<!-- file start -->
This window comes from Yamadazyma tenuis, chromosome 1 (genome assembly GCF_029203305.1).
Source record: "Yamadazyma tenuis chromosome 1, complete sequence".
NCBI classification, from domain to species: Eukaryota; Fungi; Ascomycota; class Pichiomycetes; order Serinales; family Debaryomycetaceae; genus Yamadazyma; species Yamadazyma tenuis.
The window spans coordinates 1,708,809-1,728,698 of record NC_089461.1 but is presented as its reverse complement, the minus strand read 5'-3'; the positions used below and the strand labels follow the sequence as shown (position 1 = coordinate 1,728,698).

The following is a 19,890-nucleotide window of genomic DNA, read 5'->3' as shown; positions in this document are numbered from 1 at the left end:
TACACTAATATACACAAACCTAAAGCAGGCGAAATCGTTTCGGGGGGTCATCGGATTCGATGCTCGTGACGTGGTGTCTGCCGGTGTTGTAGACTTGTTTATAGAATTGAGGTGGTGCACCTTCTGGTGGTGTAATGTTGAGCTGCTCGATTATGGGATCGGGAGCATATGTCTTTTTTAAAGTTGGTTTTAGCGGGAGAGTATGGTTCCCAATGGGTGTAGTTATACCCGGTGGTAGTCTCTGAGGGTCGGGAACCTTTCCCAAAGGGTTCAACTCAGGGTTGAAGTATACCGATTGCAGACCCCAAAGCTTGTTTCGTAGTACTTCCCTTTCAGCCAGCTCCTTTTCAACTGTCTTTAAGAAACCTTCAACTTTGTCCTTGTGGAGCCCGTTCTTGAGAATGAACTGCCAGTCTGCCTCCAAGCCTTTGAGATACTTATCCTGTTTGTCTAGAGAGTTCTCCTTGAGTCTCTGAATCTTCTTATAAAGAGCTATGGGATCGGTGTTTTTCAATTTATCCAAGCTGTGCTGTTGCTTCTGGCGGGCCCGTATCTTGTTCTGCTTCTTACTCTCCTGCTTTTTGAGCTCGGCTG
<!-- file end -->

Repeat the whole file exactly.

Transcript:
This window comes from Yamadazyma tenuis, chromosome 1 (genome assembly GCF_029203305.1).
Source record: "Yamadazyma tenuis chromosome 1, complete sequence".
NCBI classification, from domain to species: Eukaryota; Fungi; Ascomycota; class Pichiomycetes; order Serinales; family Debaryomycetaceae; genus Yamadazyma; species Yamadazyma tenuis.
The window spans coordinates 1,708,809-1,728,698 of record NC_089461.1 but is presented as its reverse complement, the minus strand read 5'-3'; the positions used below and the strand labels follow the sequence as shown (position 1 = coordinate 1,728,698).

The following is a 19,890-nucleotide window of genomic DNA, read 5'->3' as shown; positions in this document are numbered from 1 at the left end:
TACACTAATATACACAAACCTAAAGCAGGCGAAATCGTTTCGGGGGGTCATCGGATTCGATGCTCGTGACGTGGTGTCTGCCGGTGTTGTAGACTTGTTTATAGAATTGAGGTGGTGCACCTTCTGGTGGTGTAATGTTGAGCTGCTCGATTATGGGATCGGGAGCATATGTCTTTTTTAAAGTTGGTTTTAGCGGGAGAGTATGGTTCCCAATGGGTGTAGTTATACCCGGTGGTAGTCTCTGAGGGTCGGGAACCTTTCCCAAAGGGTTCAACTCAGGGTTGAAGTATACCGATTGCAGACCCCAAAGCTTGTTTCGTAGTACTTCCCTTTCAGCCAGCTCCTTTTCAACTGTCTTTAAGAAACCTTCAACTTTGTCCTTGTGGAGCCCGTTCTTGAGAATGAACTGCCAGTCTGCCTCCAAGCCTTTGAGATACTTATCCTGTTTGTCTAGAGAGTTCTCCTTGAGTCTCTGAATCTTCTTATAAAGAGCTATGGGATCGGTGTTTTTCAATTTATCCAAGCTGTGCTGTTGCTTCTGGCGGGCCCGTATCTTGTTCTGCTTCTTACTCTCCTGCTTTTTGAGCTCGGCTG